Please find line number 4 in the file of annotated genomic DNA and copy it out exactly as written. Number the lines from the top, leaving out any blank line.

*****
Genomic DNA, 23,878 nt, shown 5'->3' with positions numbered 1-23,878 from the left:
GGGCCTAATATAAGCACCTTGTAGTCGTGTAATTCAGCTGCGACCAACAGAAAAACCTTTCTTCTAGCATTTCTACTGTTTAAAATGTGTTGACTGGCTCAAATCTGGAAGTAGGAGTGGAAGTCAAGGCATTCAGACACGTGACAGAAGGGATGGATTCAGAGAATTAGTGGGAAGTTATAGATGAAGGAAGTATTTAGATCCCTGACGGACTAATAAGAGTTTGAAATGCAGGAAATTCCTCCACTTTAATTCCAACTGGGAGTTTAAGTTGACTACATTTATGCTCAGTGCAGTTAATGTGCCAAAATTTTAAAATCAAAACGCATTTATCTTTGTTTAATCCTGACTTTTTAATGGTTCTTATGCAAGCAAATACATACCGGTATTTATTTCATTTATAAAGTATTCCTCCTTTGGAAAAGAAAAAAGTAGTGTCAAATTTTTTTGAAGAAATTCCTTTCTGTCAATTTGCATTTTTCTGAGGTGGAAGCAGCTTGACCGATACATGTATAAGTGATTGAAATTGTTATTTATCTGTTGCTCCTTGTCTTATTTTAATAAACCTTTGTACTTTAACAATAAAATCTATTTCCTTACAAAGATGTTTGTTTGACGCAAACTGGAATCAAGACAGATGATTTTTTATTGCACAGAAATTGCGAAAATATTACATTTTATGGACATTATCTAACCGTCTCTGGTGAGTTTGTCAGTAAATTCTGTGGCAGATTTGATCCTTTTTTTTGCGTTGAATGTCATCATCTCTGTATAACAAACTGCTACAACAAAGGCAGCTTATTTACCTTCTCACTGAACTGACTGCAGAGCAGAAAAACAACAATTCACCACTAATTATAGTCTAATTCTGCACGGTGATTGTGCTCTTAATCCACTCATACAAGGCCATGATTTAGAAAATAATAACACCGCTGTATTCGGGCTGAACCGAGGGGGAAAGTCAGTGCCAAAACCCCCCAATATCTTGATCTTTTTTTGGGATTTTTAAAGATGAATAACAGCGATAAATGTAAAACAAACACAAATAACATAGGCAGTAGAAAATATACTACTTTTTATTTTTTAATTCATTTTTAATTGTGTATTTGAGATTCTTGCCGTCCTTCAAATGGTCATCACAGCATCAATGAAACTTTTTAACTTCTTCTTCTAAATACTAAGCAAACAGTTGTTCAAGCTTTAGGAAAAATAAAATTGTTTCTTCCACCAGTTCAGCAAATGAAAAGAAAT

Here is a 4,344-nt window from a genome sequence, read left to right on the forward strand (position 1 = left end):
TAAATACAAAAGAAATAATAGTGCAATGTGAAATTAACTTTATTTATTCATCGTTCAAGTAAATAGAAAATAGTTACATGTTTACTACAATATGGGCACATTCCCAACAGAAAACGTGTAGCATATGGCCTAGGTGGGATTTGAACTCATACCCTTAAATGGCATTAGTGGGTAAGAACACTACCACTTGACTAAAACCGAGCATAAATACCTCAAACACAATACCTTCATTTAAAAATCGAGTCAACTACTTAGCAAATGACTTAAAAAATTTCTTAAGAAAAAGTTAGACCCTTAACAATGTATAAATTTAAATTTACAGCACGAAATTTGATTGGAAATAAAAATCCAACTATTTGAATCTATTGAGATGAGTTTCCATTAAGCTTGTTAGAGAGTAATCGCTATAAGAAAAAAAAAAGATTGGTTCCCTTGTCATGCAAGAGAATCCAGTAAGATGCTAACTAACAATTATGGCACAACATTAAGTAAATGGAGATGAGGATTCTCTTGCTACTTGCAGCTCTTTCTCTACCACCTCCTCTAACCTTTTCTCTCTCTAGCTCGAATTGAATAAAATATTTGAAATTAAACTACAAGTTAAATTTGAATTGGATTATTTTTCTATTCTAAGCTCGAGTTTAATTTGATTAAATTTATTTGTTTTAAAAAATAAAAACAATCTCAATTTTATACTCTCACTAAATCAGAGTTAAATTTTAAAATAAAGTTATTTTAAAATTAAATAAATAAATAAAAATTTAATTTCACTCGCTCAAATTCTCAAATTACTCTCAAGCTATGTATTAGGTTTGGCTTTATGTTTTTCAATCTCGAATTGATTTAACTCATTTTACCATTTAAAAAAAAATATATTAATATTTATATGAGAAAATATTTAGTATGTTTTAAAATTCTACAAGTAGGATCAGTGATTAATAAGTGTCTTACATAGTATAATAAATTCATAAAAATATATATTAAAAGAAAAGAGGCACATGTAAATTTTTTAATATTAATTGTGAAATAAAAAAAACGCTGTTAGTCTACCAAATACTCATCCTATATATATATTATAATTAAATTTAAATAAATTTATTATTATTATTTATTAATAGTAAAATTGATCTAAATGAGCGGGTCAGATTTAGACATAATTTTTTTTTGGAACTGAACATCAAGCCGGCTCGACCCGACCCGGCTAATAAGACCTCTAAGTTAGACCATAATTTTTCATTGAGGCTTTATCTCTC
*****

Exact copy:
TAAATACAAAAGAAATAATAGTGCAATGTGAAATTAACTTTATTTATTCATCGTTCAAGTAAATAGAAAATAGTTACATGTTTACTACAATATGGGCACATTCCCAACAGAAAACGTGTAGCATATGGCCTAGGTGGGATTTGAACTCATACCCTTAAATGGCATTAGTGGGTAAGAACACTACCACTTGACTAAAACCGAGCATAAATACCTCAAACACAATACCTTCATTTAAAAATCGAGTCAACTACTTAGCAAATGACTTAAAAAATTTCTTAAGAAAAAGTTAGACCCTTAACAATGTATAAATTTAAATTTACAGCACGAAATTTGATTGGAAATAAAAATCCAACTATTTGAATCTATTGAGATGAGTTTCCATTAAGCTTGTTAGAGAGTAATCGCTATAAGAAAAAAAAAAGATTGGTTCCCTTGTCATGCAAGAGAATCCAGTAAGATGCTAACTAACAATTATGGCACAACATTAAGTAAATGGAGATGAGGATTCTCTTGCTACTTGCAGCTCTTTCTCTACCACCTCCTCTAACCTTTTCTCTCTCTAGCTCGAATTGAATAAAATATTTGAAATTAAACTACAAGTTAAATTTGAATTGGATTATTTTTCTATTCTAAGCTCGAGTTTAATTTGATTAAATTTATTTGTTTTAAAAAATAAAAACAATCTCAATTTTATACTCTCACTAAATCAGAGTTAAATTTTAAAATAAAGTTATTTTAAAATTAAATAAATAAATAAAAATTTAATTTCACTCGCTCAAATTCTCAAATTACTCTCAAGCTATGTATTAGGTTTGGCTTTATGTTTTTCAATCTCGAATTGATTTAACTCATTTTACCATTTAAAAAAAAATATATTAATATTTATATGAGAAAATATTTAGTATGTTTTAAAATTCTACAAGTAGGATCAGTGATTAATAAGTGTCTTACATAGTATAATAAATTCATAAAAATATATATTAAAAGAAAAGAGGCACATGTAAATTTTTTAATATTAATTGTGAAATAAAAAAAACGCTGTTAGTCTACCAAATACTCATCCTATATATATATTATAATTAAATTTAAATAAATTTATTATTATTATTTATTAATAGTAAAATTGATCTAAATGAGCGGGTCAGATTTAGACATAATTTTTTTTTGGAACTGAACATCAAGCCGGCTCGACCCGACCCGGCTAATAAGACCTCTAAGTTAGACCATAATTTTTCATTGAGGCTTTATCTCTC